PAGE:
Bind mount command is configured at execution time: we will need to specify source directory on the host machine and target directory inside of the container.

Building and running the container

Once dockerfile is ready, we can use following command to build an image out of it:

docker build .

Mind the dot in the end, it's important! It specifies the docker's working directory on host machine.

Sending build context to Docker daemon  32.25MB
Step 1/9 : FROM node:8-alpine
 ---> a47a5669ac57
Step 2/9 : RUN apk add --update make
 ---> Using cache
 ---> a9cfe9871f17
Step 3/9 : RUN mkdir -p /usr/src/app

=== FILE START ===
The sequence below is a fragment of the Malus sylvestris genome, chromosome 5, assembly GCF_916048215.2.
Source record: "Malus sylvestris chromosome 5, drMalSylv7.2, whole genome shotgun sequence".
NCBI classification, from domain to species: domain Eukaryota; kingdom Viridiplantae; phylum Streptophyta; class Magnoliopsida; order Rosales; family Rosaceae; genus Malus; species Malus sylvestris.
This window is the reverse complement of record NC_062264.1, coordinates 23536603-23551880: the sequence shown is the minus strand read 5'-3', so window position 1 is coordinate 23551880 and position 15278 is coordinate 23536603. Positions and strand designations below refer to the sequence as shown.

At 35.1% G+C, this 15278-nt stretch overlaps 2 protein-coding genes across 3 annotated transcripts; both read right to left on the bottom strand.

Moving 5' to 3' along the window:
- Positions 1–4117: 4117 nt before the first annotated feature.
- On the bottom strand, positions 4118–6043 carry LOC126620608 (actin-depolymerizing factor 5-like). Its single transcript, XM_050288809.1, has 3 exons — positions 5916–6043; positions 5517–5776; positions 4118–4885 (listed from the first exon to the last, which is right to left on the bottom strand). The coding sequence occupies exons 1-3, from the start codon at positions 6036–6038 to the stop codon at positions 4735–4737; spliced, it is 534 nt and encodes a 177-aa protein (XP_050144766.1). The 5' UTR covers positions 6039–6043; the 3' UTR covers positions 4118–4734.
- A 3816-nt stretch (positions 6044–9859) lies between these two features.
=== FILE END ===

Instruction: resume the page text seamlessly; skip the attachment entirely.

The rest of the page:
---> Using cache
 ---> 66f8908ef8e2
Step 4/9 : WORKDIR /usr/src
 ---> Using cache
 ---> 7810103e29b5
Step 5/9 : COPY package.json /usr/src
 ---> Using cache
 ---> 8d180685d7fb
Step 6/9 : COPY package-lock.json /usr/src
 ---> Using cache
 ---> 1da0d447b6e9
Step 7/9 : RUN npm install && npm cache clean --force
 ---> Using cache
 ---> 6618eba64332
Step 8/9 : WORKDIR /usr/src/app
 ---> Using cache
 ---> 55eba64393fa
Step 9/9 : CMD npm test
 ---> Using cache
 ---> e70adf83efbc
Successfully built e70adf83efbc

Docker output describes each layer it creates (or re-uses) for you. We can use the image ID in the end to run the image. In addition we need to specify bind mounts. In the end, we can run our docker container with following command (don't forget to change image ID before running this command):

docker run --mount type=bind,source="$(pwd)",target=/usr/src/app e70adf83efbc

Screen Shot 2018-03-22 at 21.56.04.png

I hope you have enjoyed this tutorial. All questions are welcomed in comments.